Saudi Arabia, Russia, Venezuela and Qatar agree on oil production freeze
London - Oil ministers from Saudi Arabia, Russia, Venezuela and Qatar announced an agreement to freeze their oil output levels provided other major producers follow suit.
The deal would keep Saudi and Russian production at the record rates reported in January but is unlikely to be accepted by Iran in its current form since the country escaped from international economic sanctions only in January.
The agreement depends on adherence from other oil producers and is unambitious — freezing rather than cutting production — which has led to questions as to its importance.
However, experience suggests production agreements are normally reached in stages, often after earlier attempts failed or were partially fruitful.
Successful agreements often exploit the temporary weakness of specific producing countries and at least some past participants have reserved the right to increase output beyond agreed levels in the future.
Successful production agreements are usually of limited scope and duration, deferring more complicated and intractable issues about production allocations for later. In that sense, the production freeze announced in Doha on February 16th could be seen as a stepping stone towards a more ambitious and comprehensive deal.
The depth and duration of the price slump have taken producers by surprise and are inflicting intense pain on oil companies and exporting countries.
The Organisation of the Petroleum Exporting Countries’ (OPEC) original strategy of maintaining high production envisioned a modest and brief drop in prices that would quickly curb output from US shale formations and other high-cost producers and then restore the organisation’s market share.
The strategy may be working, with reports of a downturn in US shale output and a sharp drop in non-OPEC exploration and production spending. However, the strategy has proved far slower and costlier than thought when prices started to slide in 2014.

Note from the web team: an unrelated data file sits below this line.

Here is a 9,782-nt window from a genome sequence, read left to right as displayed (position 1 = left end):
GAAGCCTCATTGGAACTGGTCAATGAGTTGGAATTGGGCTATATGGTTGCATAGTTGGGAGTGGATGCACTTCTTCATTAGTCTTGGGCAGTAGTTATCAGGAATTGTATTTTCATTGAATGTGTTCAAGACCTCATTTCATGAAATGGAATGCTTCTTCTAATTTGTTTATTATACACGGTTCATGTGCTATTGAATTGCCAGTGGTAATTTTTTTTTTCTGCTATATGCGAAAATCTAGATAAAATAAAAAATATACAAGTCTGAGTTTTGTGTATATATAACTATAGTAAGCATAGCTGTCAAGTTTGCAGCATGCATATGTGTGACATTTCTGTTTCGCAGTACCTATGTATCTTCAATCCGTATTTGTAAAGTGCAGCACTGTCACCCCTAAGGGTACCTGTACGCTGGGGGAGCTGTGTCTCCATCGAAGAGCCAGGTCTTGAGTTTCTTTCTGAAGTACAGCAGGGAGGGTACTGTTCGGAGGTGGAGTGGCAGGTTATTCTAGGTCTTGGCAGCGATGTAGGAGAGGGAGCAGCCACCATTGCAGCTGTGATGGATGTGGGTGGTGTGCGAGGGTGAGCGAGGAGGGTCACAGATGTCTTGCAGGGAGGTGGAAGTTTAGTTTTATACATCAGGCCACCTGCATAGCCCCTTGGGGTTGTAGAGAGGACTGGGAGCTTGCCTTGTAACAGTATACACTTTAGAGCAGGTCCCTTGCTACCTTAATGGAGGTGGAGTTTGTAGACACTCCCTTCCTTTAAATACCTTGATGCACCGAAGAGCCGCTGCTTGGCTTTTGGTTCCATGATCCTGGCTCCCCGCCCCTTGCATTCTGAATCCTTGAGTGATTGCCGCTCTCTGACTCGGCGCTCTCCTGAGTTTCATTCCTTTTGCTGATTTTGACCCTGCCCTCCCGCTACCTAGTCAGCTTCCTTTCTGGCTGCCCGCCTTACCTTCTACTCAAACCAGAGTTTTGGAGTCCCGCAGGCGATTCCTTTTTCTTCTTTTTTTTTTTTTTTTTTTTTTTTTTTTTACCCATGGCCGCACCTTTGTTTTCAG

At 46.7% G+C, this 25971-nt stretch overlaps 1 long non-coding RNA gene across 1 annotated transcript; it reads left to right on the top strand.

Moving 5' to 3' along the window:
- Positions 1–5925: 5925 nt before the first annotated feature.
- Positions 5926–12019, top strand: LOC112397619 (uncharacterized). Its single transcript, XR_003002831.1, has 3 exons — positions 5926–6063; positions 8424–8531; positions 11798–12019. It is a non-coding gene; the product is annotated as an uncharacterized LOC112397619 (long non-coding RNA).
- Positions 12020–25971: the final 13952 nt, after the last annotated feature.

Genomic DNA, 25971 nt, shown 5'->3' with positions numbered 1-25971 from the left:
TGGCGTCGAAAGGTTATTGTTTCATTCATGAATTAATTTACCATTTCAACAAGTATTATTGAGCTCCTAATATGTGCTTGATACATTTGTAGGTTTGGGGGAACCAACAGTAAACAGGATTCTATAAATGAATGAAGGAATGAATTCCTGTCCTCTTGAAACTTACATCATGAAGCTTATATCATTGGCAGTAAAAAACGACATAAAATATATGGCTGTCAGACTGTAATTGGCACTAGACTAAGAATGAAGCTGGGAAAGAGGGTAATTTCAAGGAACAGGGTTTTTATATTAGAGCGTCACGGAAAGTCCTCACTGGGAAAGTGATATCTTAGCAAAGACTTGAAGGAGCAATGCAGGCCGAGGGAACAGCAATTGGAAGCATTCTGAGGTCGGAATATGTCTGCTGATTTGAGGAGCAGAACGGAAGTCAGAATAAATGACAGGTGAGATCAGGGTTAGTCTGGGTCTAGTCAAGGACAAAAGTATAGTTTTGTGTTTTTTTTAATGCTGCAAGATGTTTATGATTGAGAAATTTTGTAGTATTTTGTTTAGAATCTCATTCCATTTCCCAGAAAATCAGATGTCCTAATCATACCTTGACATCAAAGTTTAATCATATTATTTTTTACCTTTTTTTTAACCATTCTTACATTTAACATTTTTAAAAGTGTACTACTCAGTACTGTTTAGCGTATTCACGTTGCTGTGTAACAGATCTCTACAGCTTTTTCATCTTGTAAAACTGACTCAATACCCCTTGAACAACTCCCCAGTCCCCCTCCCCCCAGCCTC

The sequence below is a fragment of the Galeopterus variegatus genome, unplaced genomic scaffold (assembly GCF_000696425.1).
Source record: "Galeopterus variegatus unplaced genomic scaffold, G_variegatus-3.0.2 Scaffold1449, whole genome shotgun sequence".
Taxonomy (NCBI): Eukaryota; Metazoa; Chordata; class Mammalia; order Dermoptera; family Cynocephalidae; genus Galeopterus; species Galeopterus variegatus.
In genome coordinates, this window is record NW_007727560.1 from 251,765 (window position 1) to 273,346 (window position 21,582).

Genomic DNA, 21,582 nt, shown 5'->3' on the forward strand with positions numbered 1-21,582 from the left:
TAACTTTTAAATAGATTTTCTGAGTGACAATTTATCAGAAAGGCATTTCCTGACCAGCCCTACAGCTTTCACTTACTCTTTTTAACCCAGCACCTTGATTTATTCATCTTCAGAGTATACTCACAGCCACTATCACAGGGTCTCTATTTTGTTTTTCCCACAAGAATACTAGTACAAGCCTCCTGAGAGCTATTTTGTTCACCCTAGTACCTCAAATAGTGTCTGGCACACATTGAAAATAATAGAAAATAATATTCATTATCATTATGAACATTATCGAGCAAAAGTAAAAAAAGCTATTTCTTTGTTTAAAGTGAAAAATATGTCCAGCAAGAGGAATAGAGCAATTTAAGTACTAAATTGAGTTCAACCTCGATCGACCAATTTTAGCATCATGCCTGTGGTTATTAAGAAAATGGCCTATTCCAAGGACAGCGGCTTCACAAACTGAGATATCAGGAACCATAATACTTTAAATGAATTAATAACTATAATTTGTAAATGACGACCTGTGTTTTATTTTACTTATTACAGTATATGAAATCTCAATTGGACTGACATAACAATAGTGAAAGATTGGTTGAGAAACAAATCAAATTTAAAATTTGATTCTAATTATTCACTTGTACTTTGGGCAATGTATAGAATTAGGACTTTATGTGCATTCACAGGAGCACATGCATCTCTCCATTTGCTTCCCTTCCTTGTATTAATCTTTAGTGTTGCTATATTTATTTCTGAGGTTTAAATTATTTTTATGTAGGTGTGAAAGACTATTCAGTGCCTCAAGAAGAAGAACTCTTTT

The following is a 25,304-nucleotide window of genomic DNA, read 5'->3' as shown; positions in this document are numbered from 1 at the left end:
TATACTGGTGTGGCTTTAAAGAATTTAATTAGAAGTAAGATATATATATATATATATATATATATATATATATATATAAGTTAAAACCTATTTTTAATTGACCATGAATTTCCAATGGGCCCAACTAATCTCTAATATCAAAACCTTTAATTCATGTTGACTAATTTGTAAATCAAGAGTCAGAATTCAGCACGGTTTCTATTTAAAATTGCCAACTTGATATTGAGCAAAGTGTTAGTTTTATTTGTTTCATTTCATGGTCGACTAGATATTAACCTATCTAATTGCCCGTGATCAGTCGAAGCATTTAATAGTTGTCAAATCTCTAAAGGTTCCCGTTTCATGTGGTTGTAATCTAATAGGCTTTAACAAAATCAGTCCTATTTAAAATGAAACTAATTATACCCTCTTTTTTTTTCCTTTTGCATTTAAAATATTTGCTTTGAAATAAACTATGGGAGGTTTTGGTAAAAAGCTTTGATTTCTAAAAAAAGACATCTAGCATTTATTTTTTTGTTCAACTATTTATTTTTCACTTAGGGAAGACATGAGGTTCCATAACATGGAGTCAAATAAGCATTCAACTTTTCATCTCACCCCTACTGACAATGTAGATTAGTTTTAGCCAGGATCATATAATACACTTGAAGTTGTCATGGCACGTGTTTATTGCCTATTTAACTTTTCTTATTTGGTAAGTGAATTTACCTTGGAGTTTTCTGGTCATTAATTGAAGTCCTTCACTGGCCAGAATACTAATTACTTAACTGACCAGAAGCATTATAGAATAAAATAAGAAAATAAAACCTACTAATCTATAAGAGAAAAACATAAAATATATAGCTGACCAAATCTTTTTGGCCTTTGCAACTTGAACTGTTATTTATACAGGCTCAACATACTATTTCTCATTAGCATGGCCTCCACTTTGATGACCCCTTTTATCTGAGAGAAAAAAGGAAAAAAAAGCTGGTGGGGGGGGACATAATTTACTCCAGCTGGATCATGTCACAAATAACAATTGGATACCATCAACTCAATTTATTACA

There are still doubts about how quickly the market will rebalance and whether prices will recover, with observers predicting no rebalancing until the second half of 2016, 2017 or even 2018.
OPEC’s strategy has inflicted a “good sweating” on the oil market but also on members of OPEC. The good sweating has made many OPEC and non-OPEC producers more flexible and amenable to the idea of a production agreement, at least in principle.
There is a strong incentive to declare the current strategy a success — and then quietly modify it. Key oil producers have already travelled some distance along this path.
Saudi Arabia and its close allies the United Arab Emirates and Kuwait have stressed in recent weeks that the strategy is working and that they can weather the downturn but indicated greater openness to production cuts in future.
Russia also signalled it might be prepared to join in any eventual production agreement in some unspecified way.
Venezuela, one of the hardest-hit producers, has been marshalling support for a modest production-freezing agreement, culminating in the Doha deal.
If most countries have sent mixed signals about their willingness to reach a deal, that reflects sound negotiating strategy as well as the extent of the remaining disagreements. Until now, no country wanted to be the first to make a concrete production-limiting offer for fear of weakening its negotiating position.
The Doha deal is incomplete in that it relies on concessions by other countries that were not party to the agreement and may not restrict output enough to restore market balance.
Its significance is that it indicated at least a subset of the most important oil-exporting countries that may be ready to do a deal.
Tehran will probably reject the deal in its current form (as might Baghdad) since it would constrain Iran’s output at an unacceptably low sanctions-era level.
From a Saudi perspective, one of the deal’s attractions is that it shifts some of the responsibility for continued overproduction and price weakness to arch-rival Iran.
The focus will now move to Tehran and away from Riyadh and Moscow, which is exactly what the Russian and Saudi negotiators want.
The form of Iran’s rejection is what matters. Iran could reject the deal outright and announce it will maximise its production unilaterally. Or Iran could accept “voluntary” limits on its production in the short term while announcing its intention to increase output later.
Uncertainty about just how much Iran can actually produce once freed from sanctions is one reason Saudi Arabia and its allies have wanted to defer any talk of production cuts until mid-2016. (Reuters)